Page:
Whose Mother Is Nature Anyway?

Carolee Schneemann, Secret Garden” (1956), oil on canvas (all photos by Annabel Keenan/Hyperallergic)

There’s something almost intoxicating when an exhibition’s message trickles down so profoundly into daily life. I’m Not Your Mother, a group show at PPOW, pokes holes in fundamental, seldom-questioned aspects of the history of western landscape painting, humanity’s relationship with nature, and the experience of being a mother. Broad as that may seem, the show focuses in on the concept of mother nature and underscores the connection between the feminization and exploitation of the environment.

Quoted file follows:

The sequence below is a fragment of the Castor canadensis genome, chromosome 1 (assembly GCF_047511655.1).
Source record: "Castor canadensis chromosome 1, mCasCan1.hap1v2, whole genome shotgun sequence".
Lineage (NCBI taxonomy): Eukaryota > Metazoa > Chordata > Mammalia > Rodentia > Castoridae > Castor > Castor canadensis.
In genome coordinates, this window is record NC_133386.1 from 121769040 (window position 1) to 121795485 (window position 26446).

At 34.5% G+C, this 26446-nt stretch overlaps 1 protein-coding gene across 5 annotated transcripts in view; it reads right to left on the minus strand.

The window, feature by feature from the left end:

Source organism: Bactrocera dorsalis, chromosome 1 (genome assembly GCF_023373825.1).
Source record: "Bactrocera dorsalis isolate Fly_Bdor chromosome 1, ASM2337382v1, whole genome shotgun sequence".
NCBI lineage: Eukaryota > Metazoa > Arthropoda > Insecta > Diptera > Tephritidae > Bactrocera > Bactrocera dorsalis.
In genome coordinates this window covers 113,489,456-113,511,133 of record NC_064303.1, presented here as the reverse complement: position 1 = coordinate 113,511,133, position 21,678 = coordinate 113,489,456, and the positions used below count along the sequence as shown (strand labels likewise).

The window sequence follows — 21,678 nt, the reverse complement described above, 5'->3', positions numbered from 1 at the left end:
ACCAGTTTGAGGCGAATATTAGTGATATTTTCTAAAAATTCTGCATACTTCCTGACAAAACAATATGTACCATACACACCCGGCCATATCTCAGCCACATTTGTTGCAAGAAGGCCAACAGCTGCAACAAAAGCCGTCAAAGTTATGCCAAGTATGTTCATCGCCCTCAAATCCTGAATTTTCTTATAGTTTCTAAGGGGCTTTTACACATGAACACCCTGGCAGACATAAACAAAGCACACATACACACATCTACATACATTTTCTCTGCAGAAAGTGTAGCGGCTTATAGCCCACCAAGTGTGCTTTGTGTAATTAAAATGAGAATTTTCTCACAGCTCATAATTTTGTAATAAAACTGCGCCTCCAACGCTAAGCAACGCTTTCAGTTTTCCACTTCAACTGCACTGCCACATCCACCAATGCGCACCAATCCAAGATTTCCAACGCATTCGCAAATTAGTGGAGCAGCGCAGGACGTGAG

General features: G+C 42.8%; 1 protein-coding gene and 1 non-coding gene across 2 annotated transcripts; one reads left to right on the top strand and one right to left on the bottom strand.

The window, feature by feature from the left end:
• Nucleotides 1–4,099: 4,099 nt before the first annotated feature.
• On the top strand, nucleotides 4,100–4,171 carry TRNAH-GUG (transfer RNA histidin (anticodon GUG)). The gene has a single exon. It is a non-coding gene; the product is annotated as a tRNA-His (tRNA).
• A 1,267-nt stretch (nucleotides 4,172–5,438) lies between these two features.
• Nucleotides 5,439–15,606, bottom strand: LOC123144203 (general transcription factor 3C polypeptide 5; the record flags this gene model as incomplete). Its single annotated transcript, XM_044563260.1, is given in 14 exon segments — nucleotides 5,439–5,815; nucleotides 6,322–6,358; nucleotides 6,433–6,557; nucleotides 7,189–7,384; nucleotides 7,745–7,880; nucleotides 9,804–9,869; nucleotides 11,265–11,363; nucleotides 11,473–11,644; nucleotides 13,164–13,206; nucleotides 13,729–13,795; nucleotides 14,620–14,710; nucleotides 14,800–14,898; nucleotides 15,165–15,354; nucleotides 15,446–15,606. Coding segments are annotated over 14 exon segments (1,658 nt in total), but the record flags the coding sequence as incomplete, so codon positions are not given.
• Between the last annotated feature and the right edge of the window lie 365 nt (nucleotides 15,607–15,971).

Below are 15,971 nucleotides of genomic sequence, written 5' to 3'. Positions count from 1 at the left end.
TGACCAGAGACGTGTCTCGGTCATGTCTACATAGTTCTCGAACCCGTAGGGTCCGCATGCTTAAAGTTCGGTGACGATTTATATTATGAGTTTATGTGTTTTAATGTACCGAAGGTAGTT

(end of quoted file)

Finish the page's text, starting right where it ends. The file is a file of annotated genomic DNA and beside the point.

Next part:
The romanticized idea of nature as the mother of all beings has roots in western landscape painting, a fact made clear by the show’s inclusion of an 1877 work by the Hudson River School artist Jasper Francis Cropsey. The painting shows a fertile landscape encompassing a calm lake surrounded by luscious trees just starting to change color. An elevated bank bends into the lake, providing two figures with easy access to fish or contemplate nature’s beauty.

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